Beneath the Tucson Valley

Have you ever wondered what lies beneath the pavement and neighborhoods in Tucson? We have some idea from all the water wells drilled in the Valley, but they barely scratch the surface. The deepest and most complete picture comes from a 12,556-foot deep well drilled by Exxon in 1972. Those were the days of the great “overthrust” play in oil exploration. (See an Arizona Geological Survey publication “The Great Southwestern Arizona Overthrust Oil and Gas Play.”) That Exxon well penetrated granite bedrock at a depth of 12,001 feet but never found the “overthrust.” A complete well log and interpretation can be found in USGS Scientific Investigations Report 2004-5076.

Between the surface and the granite bedrock, the sediments within the Tucson Valley record at least 145 million years of geologic history. The Tucson Valley was formed by crustal extension beginning about 25 million years ago. At first, there was low-angle “detachment” faulting (like fanning out a deck of cards) which pulled apart the rocks. One of those detachment faults (now completely inactive) crops out along the south edge of the Santa Catalina Mountains in the Foothills area. Later on, the rocks could no longer be stretched and faulting changed to steep mountain-front faults that provided the extraordinary depth to bedrock within the forming valley.

Following is an interpretation of the geological history of the Tucson Valley based on the Exxon well.

The bottom of the Exxon hole is in Precambrian granite (probably 1.4 billion years old), which in many places in Arizona is overlain by Paleozoic marine sediments deposited 541-251 million years ago (mya). These rocks do not occur in the Exxon hole, however, so they must have been eroded away prior to valley formation. This indicates that what is now a valley was then a highland.

Beginning in latest Jurassic time (ca. 150mya) and continuing through the Cretaceous (145-65mya), northeast-southwest extension created the Bisbee Basin into which the marine sediments of the Bisbee Group were deposited. (The Bisbee Basin was part of an inland sea which for a time, connected the Gulf of Mexico with the Arctic Ocean.) The Exxon hole penetrated these rocks at depths between 10,026 to 12,001 feet. The Bisbee Group rocks, sandstone, limestone, and conglomerate, are so named because they were first described from outcrops near Bisbee, AZ. In Bisbee, these rocks form the mountains at an elevation of 5,000 feet, but in Tucson they are two miles beneath the surface.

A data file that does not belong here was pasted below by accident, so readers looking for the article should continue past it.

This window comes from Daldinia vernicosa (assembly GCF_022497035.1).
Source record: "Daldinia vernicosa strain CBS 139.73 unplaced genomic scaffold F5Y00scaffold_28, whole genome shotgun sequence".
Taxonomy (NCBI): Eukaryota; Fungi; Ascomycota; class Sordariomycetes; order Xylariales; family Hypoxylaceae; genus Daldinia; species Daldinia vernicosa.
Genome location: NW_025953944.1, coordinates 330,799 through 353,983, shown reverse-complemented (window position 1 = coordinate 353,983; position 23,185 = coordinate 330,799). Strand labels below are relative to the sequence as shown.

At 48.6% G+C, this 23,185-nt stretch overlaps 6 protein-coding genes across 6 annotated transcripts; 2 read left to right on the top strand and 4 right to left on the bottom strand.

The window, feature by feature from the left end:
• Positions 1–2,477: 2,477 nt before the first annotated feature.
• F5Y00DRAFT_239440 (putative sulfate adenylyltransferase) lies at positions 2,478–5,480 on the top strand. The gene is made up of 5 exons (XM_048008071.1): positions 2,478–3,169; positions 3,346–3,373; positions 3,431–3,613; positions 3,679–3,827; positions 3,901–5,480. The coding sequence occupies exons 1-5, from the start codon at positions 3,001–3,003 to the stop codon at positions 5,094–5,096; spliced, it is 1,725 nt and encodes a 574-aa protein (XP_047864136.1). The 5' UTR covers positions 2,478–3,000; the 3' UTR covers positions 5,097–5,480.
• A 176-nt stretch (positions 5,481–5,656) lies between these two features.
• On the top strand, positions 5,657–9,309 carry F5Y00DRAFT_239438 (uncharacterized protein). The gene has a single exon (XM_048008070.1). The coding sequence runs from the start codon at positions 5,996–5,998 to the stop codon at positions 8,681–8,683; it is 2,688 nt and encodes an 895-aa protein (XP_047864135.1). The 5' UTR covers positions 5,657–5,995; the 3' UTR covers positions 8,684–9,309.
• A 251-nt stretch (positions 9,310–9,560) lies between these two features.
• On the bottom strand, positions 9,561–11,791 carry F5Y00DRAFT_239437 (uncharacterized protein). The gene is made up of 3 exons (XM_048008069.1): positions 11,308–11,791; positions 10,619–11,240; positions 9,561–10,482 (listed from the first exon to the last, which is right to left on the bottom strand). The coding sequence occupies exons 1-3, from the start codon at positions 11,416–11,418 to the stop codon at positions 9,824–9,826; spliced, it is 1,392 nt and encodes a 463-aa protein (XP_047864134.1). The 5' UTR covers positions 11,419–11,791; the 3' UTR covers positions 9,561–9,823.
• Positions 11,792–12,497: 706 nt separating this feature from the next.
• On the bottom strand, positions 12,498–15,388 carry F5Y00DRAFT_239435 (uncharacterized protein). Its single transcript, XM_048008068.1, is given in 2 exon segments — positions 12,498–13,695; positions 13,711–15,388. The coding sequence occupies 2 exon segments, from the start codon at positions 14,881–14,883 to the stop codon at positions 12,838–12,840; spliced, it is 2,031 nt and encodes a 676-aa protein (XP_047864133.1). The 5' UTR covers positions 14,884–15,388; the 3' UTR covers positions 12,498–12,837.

There may have been some erosion along a sea shore as evidenced by coastal plain deposits. In mid-Tertiary time alluvial fan deposits indicate that surrounding mountains were eroding. These deposits are interspersed with lava flows and lake deposits. A violent volcanic eruption 26 million years ago deposited an ash bed in the basin (8,500 to 9,000 feet in the hole). By this time, crustal extension was deepening the basin and accelerating erosion of the surrounding mountains and filling the basins with alluvial fan material, i.e., rocks and soil. The topmost part of this interval contains sandstones and siltstones interpreted to represent deposits from a braided stream.

At 2,980 feet in the hole, there is a sharp boundary between the upper unconsolidated and undeformed alluvial sediments and the denser, highly faulted basin fill below which indicates a change in tectonic style.

The upper 1,200 feet of the valley contains unconsolidated gravels derived from alluvial fans that contain the aquifers from which we pump part of our water supply. There are deeper aquifers as yet unexploited, but the water in deeper aquifers becomes laden with dissolved salts and metals. There are several volcanic ash beds between 1,150 and 1,350 feet. Below 2,000 feet are remnants of playa lakes with deposits of gypsum.

The graphic is a false-color landsat image of the Tucson Valley. Notice the linear, northeast-trending structures on the right side of the picture. These are large folds called synforms or synclines in the Catalina-Rincon Mountains metamorphic complex. These synforms coincide with the deepest parts or sub-basins of the Tucson Valley.

And now you know what lies beneath our feet.